Tuesday, August 9, 2011

That's Typing Tuesday #14: D.W. Griffith, Economic Meltdowns And The Politics Of Compromise

"That's Typing" Tuesday, in which I share unpolished, unpublished writings from my vast store of unpolished, unpublished writings. On Tuesdays.

I don't know what you were up to yesterday—me, I was watching my 401(k) go down the tubes. Again. That's twice in the last three years.

Last time (way back in 2008, if you can remember that far), things got so bad, we were about a week away from trading beaver pelts for food. This time? Well, let's just say if we have to resort to cannibalism, Katie-Bar-The-Door could last a pretty good while on my carcass.

But that won't do me much good.

They used to say Social Security was the "third rail" of American politics. Now it's compromise, the dirtiest word you can still say on daytime television, as long as you never admit to engaging in it. But while I can appreciate idealism and adherence to principle as much as the next guy, in this case, compromise
is the principle at stake—else we're all just frogs swimming across the river with a scorpion on our backs.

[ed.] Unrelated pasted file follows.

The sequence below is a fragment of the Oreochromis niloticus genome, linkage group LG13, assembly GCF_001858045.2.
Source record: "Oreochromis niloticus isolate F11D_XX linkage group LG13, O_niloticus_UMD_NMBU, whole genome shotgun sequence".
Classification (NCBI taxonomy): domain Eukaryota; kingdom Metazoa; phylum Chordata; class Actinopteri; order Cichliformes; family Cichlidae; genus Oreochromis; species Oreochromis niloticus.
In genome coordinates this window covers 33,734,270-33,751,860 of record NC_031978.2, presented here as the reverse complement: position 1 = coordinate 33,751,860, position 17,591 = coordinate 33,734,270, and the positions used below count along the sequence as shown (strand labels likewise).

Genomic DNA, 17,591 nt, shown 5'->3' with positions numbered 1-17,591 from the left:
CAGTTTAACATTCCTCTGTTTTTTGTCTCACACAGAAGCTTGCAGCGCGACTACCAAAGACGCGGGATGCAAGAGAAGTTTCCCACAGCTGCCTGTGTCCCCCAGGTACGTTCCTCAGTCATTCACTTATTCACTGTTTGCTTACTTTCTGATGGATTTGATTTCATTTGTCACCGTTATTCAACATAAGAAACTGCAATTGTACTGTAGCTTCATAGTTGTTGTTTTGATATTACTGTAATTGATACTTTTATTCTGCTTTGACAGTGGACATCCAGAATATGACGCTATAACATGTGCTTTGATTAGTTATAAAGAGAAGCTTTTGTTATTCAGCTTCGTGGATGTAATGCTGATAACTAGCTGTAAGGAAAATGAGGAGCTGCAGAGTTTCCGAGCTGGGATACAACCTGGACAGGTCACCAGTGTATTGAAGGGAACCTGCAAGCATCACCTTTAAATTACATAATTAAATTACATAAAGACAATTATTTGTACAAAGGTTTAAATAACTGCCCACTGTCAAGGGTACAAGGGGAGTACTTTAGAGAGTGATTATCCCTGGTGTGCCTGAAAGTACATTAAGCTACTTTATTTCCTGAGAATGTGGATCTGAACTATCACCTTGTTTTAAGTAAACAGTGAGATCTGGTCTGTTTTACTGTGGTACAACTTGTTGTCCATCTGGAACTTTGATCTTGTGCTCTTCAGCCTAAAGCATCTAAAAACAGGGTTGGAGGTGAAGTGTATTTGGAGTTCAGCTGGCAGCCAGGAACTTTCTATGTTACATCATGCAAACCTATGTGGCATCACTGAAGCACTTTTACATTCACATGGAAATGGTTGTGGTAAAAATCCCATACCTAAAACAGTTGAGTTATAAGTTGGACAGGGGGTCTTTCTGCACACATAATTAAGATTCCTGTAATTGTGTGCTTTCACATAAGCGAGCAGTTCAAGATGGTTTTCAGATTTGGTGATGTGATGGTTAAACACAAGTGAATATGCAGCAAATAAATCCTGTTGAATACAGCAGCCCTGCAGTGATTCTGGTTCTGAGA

Anyway, in honor of the latest economic meltdown, here's D.W. Griffith's 1909 short
A Corner In Wheat, a National Film Registry selection that stands for the proposition that the more things change, the more they stay the same.


Erik Beck said...

Back when I had a 401(k) and the economy was tanking in late 01, we had a meeting with our rep. He kept assuring us that everything was fine and that we all had good investments. I asked him, "What about a company like Capital Consultants?" He went completely pale and couldn't speak for almost a minute and had to rally to explain that not all companies were like that.

Capital was a company in Portland, OR, near our store (Powell's) that my college roommate had worked at. Well, until the week before, when he had been greeted at the door by the FBI and SEC. My roommate wasn't involved, but they had some ugly schemes going and they were shut down. This was just after Enron as well.

Ah, the glory of retirement portfolios being dependent on the stock market. Good luck with yours. I hope you fare better than I did. My 401 continually lost money the whole time I had it.

But, it is a great excuse to post a great Griffith short, one I own on videotape.

Mythical Monkey said...

I worked on some bank enforcement cases back in the day -- I couldn't help but notice that the fraudsters and slicky boys who run any number of American banks and companies have an interesting philosophy about the role of government in the economy: when they're making money, regulation and taxes are evil, but when they lose their shirts, they're the first ones to hollar for the government to save their tails.

There are no libertarians in foxholes.